Does he then, it may be asked, undertake the suffering as having that for his object or as consenting to it for effect’s sake? He of course knows that he will suffer, and how, and when, and by whom, arid with what result, but he does not fall into the weakness of those partly fanatical martyrs who undertook the particular merit of being somehow murdered. Coming down to do a work of love, he simply took the liabilities of a human person doing such a work. He was not ignorant of the immense value or power of a right and great suffering, as regards the possible effect of it, and as sin would certainly be exasperated by his goodness, and drag him down to suffering, he meant beforehand to make it a right and great suffering, and so to win dominion by it. He suffered understandingly, therefore, as the Lamb that was slain from the foundation of the world, though not as aiming to get himself afflicted, or to make an ostentation of being wronged.
What, then, we have now to look after, is the manner and degree of that power over men’s convictions and feelings, which Christ obtained by his physical suffering. And the points to which I call your attention are such as these.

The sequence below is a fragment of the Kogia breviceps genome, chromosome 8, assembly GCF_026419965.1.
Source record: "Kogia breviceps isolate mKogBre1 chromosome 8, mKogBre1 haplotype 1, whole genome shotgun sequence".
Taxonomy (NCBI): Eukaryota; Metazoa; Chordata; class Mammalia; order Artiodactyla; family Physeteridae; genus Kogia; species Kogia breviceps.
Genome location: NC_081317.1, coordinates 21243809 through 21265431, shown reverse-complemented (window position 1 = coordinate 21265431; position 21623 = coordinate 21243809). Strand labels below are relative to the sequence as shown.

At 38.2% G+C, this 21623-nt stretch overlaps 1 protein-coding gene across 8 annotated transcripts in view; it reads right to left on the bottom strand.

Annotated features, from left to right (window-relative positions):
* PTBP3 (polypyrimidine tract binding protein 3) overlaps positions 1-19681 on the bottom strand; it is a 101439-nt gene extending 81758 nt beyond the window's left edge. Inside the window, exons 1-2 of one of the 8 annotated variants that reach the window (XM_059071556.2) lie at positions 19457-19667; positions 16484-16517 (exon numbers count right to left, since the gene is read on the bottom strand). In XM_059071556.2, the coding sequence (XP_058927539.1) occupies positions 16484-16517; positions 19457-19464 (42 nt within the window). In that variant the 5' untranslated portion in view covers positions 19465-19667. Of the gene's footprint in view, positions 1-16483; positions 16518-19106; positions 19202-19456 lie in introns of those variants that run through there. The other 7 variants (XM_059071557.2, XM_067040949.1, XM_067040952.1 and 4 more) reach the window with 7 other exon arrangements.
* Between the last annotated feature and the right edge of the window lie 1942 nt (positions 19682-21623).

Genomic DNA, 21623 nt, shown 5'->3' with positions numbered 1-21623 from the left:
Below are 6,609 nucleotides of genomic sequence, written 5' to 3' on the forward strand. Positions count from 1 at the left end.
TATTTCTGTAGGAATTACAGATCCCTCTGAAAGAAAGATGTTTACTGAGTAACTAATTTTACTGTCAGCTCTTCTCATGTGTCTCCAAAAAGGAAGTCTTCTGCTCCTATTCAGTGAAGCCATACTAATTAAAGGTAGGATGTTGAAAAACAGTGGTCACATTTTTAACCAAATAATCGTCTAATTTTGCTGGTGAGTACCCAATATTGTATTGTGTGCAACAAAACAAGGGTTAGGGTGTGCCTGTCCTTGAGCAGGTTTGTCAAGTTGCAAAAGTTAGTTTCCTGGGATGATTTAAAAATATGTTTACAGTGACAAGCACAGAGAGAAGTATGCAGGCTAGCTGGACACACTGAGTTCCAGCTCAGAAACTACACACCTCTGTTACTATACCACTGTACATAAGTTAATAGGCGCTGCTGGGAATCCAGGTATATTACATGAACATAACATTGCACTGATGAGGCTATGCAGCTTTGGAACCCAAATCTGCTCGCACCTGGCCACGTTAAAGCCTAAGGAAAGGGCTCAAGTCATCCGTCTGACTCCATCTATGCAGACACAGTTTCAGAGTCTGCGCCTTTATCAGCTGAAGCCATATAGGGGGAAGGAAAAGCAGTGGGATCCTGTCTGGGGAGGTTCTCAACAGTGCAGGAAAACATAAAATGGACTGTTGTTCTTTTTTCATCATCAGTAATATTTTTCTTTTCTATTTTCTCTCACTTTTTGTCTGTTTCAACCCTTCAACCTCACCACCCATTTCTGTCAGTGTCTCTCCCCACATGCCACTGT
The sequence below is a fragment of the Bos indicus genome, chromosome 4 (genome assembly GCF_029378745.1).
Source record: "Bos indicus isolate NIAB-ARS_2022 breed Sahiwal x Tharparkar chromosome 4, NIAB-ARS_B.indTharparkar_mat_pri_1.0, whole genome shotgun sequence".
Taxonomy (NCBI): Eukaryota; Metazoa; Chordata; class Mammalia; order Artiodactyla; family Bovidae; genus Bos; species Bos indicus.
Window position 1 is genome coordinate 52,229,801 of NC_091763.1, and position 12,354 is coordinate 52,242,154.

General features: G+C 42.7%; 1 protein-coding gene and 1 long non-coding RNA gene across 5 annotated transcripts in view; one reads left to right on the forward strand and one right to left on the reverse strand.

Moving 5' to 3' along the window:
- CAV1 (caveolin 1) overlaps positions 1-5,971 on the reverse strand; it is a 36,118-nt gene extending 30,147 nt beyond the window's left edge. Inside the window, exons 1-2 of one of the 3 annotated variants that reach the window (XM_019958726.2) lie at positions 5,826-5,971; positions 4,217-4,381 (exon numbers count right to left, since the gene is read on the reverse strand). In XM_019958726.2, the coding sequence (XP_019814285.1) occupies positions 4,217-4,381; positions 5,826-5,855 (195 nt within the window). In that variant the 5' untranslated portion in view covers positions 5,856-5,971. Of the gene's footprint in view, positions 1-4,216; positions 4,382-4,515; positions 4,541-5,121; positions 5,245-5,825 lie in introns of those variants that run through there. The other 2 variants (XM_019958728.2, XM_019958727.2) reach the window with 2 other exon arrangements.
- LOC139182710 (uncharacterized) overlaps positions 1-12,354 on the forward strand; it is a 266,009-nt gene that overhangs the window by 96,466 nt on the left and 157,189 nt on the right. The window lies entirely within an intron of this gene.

1. The manner in which, by his physical suffering, he 256 magnifies and sanctifies the law in men’s convictions. This in fact was a kind of first point to be carried in getting the necessary power over fallen minds. The speculation that requires him to suffer in a way of helping God to justify himself in the forgiveness of sins, before certain great judicial minds in other worlds and spheres, is a speculation that to say the least travels far, and the scripture gives it no help. The true Christian idea appears to be that Christ is magnifying the law, and making it honorable, not before the remote altitudes, but before the sinning souls of this world by whom it has been trampled. How else shall they ever be regained? God is an essentially practical and not a romantic being. He will not concern himself about the figure he makes in the forgiveness of sins, before the outlying populations of his realm, if only he can bring transgressors down to ask forgiveness here on earth, by making the pinnacles of order smoke before their guilty consciences.